Alpha receptors are further subdivided into Alpha I receptors and alpha II receptors. Alpha 1 receptors are subdivided into two additional units. Which are Alpha 1 agonists and Alpha 1 Blockers. Alpha 1 receptors are used in the treatment of heart failure, shock, decompensation also for cardiopulmonary resuscitation.

Alpha 2 receptors are used for treating post-traumatic stress disorders. Alpha 2 receptors in the brain stem control the sympathetic activity and help in controlling blood pressure, it comprises the clonidine and guanfacine that are used as antihypertensives. Alpha 2 receptors are divided into two types and are called Alpha 2 agonists and Alpha 2 blockers.

What is Beta Receptors?

Beta receptors are also known as adrenergic receptors located at the surface of cells. Particularly, It is located in smooth involuntary muscles, including the heart, uterus, blood vessels, and adipose tissue.

The Beta-receptor helps in controlling effector cells and is involved in the dilation of blood vessels and also helps in maintaining heart rate, blood pressure, and bronchial relaxation.

Beta Receptors are further divided into three units.

  1. Beta 1, Receptors: Beta 1 Receptors are detected in the heart. When Beta 1 Receptors are revitalized, it increases the heart rate and also increases the strength of heart contraction.
  2. Beta 2, Receptors: Beta 2 Receptors cells are located in the bronchioles of the lungs and also in the arteries of the skeletal muscles. It helps in managing bronchospasm in patients with asthma and also for chronic obstructive pulmonary diseases.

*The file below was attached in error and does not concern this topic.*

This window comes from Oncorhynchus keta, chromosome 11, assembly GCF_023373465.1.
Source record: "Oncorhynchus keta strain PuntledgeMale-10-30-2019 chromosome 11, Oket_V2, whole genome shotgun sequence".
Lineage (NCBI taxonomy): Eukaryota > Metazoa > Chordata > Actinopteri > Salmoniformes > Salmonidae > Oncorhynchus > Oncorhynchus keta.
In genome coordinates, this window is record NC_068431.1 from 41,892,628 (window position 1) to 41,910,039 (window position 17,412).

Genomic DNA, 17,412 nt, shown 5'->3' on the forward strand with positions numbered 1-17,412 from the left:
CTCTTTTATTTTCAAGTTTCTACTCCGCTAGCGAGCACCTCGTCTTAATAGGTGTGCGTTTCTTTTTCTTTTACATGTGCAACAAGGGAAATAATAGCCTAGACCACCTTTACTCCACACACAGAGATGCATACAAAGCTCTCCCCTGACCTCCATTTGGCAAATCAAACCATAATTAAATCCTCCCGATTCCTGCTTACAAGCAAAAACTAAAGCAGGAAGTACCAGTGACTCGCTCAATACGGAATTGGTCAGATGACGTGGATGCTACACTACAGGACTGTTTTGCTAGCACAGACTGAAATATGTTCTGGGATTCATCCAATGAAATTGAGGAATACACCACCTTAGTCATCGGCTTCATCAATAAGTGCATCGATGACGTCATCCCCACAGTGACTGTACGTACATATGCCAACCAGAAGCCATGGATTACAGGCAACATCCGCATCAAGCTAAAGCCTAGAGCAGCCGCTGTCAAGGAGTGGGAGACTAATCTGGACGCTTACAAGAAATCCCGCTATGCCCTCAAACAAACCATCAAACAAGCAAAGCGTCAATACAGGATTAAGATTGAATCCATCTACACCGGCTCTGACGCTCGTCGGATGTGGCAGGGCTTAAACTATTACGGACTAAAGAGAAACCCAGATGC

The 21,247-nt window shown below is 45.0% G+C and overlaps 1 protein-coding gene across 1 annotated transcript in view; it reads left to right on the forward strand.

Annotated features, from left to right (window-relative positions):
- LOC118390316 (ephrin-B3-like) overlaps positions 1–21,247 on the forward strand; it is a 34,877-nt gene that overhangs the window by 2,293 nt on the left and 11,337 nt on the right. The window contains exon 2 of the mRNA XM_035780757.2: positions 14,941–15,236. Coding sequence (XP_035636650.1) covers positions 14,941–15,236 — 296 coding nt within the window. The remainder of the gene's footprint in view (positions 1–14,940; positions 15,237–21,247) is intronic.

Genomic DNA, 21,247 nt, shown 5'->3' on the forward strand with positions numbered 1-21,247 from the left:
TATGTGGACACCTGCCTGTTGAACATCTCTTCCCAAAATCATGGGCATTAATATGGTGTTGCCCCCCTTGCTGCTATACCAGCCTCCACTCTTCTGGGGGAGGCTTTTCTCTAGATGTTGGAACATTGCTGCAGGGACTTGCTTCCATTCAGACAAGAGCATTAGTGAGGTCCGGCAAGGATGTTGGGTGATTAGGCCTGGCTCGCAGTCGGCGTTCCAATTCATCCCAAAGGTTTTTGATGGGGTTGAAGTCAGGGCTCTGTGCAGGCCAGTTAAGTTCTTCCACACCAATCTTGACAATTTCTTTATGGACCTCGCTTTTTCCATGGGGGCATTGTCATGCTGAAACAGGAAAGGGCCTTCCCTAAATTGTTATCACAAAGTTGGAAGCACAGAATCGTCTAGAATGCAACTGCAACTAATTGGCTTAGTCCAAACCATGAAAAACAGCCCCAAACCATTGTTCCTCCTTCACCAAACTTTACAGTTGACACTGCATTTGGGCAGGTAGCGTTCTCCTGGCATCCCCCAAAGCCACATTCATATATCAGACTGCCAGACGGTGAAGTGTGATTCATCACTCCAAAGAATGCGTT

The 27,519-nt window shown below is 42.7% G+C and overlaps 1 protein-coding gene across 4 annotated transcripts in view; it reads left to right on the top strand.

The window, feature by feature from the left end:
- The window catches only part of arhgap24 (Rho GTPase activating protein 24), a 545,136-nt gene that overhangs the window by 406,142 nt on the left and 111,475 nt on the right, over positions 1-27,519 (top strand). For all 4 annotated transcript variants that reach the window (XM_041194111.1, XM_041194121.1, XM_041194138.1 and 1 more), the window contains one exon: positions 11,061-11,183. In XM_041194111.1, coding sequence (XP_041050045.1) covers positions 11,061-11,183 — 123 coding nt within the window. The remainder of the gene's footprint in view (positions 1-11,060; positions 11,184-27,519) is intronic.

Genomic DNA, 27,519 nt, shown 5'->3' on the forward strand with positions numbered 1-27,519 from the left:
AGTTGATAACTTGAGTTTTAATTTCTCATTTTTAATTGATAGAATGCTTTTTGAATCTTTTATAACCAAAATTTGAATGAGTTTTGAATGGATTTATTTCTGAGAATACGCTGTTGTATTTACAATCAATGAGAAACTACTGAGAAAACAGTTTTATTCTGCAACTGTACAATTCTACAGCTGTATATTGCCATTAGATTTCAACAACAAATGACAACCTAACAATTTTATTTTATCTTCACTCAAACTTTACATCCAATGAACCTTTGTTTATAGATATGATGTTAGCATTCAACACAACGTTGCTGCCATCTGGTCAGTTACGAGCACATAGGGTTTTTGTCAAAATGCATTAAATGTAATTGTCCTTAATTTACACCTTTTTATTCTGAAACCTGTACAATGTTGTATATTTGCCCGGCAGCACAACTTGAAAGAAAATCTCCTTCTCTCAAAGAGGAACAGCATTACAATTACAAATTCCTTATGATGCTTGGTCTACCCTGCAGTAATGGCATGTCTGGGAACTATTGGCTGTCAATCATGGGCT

3. Beta 3, Receptors: Beta 3 Receptors are seen in the urinary bladder, gallbladder, and also on the surfaces of both white and brown adipocytes, and help in the relaxation of intestinal smooth muscles and also in the thermogenesis process.

Main Differences Between Alpha Receptors and Beta Receptors

  1. Alpha Receptors come from a class of G protein receptors that help in controlling vasoconstriction, intestinal relaxation, and other psychological processes. Whereas, Beta Receptors are adrenergic receptors that help in controlling increased blood pressure, heart rate, and bronchial relaxation.
  2. Alpha Receptors are located beneath the smooth muscle and effector tissue where Beta Receptors are located beneath the uterine muscle and cardiac muscle.
  3. Alpha Receptors rejuvenate effector cells. On the other hand, Beta Receptors control the effector cells.
  4. Alpha Receptors are responsible for blood vessel contraction in our body. Whereas, Beta Receptors are involved in the dilation of blood vessels.
  5. Alpha Receptors are further divided as Alpha I and Alpha II receptors however Beta Receptors are subdivided into Beta I, Beta II, and Beta III Receptors.

Conclusion

Alpha and Beta Receptors are adrenergic receptors that help in the modulation of the fight-flight mechanism in our body. Both differ in various aspects, such as the function, type, and effect of the receptor on effector cells.

Alpha and Beta receptors help maintain stress in the body as well as intestinal relaxation, heart rate, and also help maintain a healthy body.

References

  1. https://www.sciencedirect.com/science/article/pii/0002914986907162
  2. https://europepmc.org/article/med/7920178